and modernistic architectural understructures, including the fam-
ed one-room white house.
And way across campus, adjacent to the Modern Languages
Building, the imposing Burton Memorial Tower looms over the
surrounding buildings, each of its four faces displaying the time
which is visible for blocks around.
The bell tower, which houses the Baird Carillon, was named
to honor the University's fifth president. Built during the Depres-
sion, the carillon, a system of 53 bronze bells ranging in weight
from 12 pounds to 12 tons, was the gift of former athletic director
Charles Baird. The carillon is played daily at noon and 5 p.m.
The lth floor bell chamber is open to the public.
FACING THE musical monolith is the Thomas Cooley Foun-
tain, designed by Swedish sculptor Carl Milles; Charles Baird,
who donated the carillon, named this fountain after his friend
Cooley, an engineering professor. Entitled "Sunday Morning," the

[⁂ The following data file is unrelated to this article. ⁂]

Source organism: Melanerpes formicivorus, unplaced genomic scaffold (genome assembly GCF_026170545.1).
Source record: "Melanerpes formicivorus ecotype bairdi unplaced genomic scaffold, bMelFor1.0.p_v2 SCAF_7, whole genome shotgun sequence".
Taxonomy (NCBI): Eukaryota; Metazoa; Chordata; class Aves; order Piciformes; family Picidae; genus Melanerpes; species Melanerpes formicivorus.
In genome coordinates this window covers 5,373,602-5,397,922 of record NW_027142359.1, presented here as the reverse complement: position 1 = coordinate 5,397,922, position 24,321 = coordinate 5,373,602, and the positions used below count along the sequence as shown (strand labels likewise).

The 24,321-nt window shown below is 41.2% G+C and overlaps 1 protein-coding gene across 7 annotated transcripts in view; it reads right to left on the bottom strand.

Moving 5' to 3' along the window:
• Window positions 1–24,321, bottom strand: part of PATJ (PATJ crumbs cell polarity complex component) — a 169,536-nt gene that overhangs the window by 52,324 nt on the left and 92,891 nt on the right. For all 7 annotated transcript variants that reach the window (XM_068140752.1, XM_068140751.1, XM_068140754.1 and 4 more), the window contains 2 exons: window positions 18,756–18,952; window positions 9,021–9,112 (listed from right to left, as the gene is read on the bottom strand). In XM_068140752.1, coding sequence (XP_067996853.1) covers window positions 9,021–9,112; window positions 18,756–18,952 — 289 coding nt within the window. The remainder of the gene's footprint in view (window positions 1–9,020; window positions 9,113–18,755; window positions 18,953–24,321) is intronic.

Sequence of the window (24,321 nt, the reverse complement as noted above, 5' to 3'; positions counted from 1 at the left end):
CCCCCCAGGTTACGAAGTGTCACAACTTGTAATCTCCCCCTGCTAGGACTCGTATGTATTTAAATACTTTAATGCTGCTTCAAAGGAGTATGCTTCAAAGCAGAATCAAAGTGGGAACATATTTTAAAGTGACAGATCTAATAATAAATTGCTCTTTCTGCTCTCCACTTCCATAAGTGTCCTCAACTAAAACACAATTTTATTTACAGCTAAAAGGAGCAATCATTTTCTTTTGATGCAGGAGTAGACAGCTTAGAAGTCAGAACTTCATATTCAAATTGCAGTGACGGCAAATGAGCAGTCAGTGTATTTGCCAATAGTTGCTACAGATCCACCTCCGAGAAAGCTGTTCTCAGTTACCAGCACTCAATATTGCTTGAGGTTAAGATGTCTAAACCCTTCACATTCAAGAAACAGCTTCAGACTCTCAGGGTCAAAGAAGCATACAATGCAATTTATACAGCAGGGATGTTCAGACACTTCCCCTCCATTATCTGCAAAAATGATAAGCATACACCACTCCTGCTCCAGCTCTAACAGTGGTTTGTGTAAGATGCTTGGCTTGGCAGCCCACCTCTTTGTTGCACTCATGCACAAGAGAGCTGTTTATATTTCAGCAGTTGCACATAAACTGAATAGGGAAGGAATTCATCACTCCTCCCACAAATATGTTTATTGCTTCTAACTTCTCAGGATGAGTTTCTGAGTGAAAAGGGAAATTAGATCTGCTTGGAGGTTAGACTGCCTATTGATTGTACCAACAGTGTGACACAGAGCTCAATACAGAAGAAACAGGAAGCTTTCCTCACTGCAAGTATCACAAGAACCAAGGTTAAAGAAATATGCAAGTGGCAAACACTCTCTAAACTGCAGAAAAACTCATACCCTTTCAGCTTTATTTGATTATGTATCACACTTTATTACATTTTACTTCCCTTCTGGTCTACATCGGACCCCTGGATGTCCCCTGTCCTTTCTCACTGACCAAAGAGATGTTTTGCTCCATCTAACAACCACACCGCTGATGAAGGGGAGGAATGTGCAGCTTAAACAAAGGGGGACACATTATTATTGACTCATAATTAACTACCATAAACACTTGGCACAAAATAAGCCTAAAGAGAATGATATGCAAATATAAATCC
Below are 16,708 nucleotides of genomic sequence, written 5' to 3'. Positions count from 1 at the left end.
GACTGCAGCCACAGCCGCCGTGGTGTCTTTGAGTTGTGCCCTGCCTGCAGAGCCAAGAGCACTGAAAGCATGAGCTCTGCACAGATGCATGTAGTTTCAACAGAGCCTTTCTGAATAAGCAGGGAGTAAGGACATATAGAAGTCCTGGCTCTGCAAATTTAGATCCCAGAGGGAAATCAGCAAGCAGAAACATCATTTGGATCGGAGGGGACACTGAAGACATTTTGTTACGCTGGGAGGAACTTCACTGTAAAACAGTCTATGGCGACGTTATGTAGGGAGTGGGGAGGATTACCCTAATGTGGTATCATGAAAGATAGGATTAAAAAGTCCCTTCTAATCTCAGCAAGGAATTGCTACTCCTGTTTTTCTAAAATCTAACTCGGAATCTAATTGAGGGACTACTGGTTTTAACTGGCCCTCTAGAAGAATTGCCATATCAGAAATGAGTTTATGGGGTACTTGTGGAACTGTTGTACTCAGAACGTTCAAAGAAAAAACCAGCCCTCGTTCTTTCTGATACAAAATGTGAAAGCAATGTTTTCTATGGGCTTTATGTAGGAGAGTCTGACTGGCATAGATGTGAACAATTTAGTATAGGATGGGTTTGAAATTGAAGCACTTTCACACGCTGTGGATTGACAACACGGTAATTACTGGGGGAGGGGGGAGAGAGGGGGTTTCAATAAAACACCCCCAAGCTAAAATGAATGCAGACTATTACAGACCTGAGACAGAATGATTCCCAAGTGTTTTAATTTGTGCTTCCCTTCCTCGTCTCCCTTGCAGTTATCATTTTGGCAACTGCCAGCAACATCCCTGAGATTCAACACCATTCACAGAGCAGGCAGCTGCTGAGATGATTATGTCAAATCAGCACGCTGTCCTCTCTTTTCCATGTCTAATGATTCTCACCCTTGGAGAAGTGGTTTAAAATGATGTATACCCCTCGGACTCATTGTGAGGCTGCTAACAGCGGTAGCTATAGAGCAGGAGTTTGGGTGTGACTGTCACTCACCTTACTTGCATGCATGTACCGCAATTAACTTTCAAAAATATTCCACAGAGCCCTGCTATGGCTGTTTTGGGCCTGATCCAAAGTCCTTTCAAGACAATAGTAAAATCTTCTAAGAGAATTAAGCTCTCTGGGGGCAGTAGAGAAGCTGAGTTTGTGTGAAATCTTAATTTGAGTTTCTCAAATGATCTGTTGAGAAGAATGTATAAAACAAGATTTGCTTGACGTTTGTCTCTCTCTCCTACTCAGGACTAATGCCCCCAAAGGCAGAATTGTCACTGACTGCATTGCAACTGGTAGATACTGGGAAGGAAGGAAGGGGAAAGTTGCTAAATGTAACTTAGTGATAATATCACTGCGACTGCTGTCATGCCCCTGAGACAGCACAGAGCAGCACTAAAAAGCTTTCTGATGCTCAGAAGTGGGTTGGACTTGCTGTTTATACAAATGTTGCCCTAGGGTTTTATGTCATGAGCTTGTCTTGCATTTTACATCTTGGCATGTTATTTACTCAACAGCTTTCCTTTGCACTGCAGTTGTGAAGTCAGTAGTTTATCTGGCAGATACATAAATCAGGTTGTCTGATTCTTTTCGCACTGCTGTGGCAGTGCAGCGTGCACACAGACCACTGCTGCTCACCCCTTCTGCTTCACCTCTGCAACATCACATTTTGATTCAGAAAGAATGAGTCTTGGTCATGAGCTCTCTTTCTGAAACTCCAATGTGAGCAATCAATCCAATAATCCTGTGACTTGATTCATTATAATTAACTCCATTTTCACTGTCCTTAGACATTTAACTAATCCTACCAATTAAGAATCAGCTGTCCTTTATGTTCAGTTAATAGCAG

statues decpit the Greek and Triton playing with his children in
the spray, surrounded by well-detailed and almost arrogant-look-
ing fish who spit water at the monumental sea god.
The story goes that the fountain was originally mounted on a
platform, which rose up to obscure the view of the Rackham
Building. The wife of a University President felt the naked ur-
chins crawling over the fountain were too obscene to be in the
same line of view as the graduate school. She had her husband
order the fountain lowered to its current position in the murky
It's not te.
The 'tooth fairy'
Doily Photos by ALAN BILINSKY
Thomas Cooley Fountain
but it's home